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How to remove the hidden control panel, etc from XP

I have a customer whose Windows XP was horribly disabled by the last IT person, completely without her knowledge.  I can't see the control panel, plus most items from the standard start menu are simply gone.

Rather than  doing this piecemeal, is there a way I can return an account to the normal XP setup, which is what she really wanted?  Or must I track down every missing thing in the registry and remove the disable switch?
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DaveWWW
Asked:
DaveWWW
1 Solution
 
Brian GeeCommented:
Is this a standalone computer (or one that was/is connected to a domain)? Is she an administrator on this computer? I would try starting a brand new Windows (administrator) profile to see if the new profile will have all of what is typically defaulted to new users in XP.
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rpggamergirlCommented:
If this is a standalone system, or if she is an Administrator then it doesn't make sense for features to be hidden.
If so, perhaps maybe due to some nasties.

Try running this tool to remove the hidden flags and see.
http://download.bleepingcomputer.com/grinler/unhide.exe
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Russell_VenableCommented:
Your best bet is to do what Yobri suggested. I would just remake a new one and If the problems come back look at your group policy  statting from the domain controller on down and check to see if the control panel is being disabled. Usually this is the case when the administrator does not want the end user changing what they have enacted for the network environment. Either do that approach or spend countless hours looking for reversals to policy's, registry entry's, drivers, and other products that are unknown to the user given this task to complete for that account. You will still need to dump the security policy's, currently running events, list of installed software, TCP/IP settings, so on. So you are aware about your current situation and can compile a report so you have a referrence for better understanding on how the network is currently being run. If you come to conclusion that there is breach in security you can then follow Rpggamergirl and run a full security sweep for rogue intrusions. Either way you need to get intimate with how it is setup and currently running. This cuts out many hours of IT frustration and not knowing what is going on internally as this allows you to pinpoint problems as it enable you give a passdown of information to anyone who needs to do work of any type on the network.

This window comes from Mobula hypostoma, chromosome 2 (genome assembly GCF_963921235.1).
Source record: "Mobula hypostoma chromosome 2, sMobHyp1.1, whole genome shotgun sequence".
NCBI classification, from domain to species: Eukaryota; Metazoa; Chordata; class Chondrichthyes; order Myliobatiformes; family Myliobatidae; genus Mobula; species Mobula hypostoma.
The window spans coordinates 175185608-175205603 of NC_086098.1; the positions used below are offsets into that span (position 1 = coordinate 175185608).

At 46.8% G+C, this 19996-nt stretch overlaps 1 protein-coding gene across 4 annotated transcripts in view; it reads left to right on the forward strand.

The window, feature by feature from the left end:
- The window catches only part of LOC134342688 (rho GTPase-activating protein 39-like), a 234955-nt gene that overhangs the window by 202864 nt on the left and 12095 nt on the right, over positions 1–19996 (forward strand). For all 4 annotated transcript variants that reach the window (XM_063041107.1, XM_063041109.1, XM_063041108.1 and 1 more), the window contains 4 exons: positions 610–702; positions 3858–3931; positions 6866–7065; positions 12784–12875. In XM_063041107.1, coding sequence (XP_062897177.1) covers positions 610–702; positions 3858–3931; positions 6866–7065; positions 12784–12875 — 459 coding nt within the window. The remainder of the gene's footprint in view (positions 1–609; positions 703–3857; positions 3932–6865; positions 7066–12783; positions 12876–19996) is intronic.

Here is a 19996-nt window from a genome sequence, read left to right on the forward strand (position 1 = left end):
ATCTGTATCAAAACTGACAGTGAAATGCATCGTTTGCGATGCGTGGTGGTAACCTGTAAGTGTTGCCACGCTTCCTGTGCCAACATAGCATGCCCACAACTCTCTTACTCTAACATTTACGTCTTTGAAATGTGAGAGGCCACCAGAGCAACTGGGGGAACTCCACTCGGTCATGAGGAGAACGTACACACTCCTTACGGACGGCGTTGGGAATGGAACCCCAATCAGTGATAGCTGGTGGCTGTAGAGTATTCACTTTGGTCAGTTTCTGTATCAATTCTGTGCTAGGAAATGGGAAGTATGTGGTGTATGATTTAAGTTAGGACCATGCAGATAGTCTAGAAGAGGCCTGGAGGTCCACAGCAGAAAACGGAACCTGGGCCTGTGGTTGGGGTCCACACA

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DaveWWWAuthor Commented:
Thanks, I did that and in fact just went with the new profile.  All is fine.
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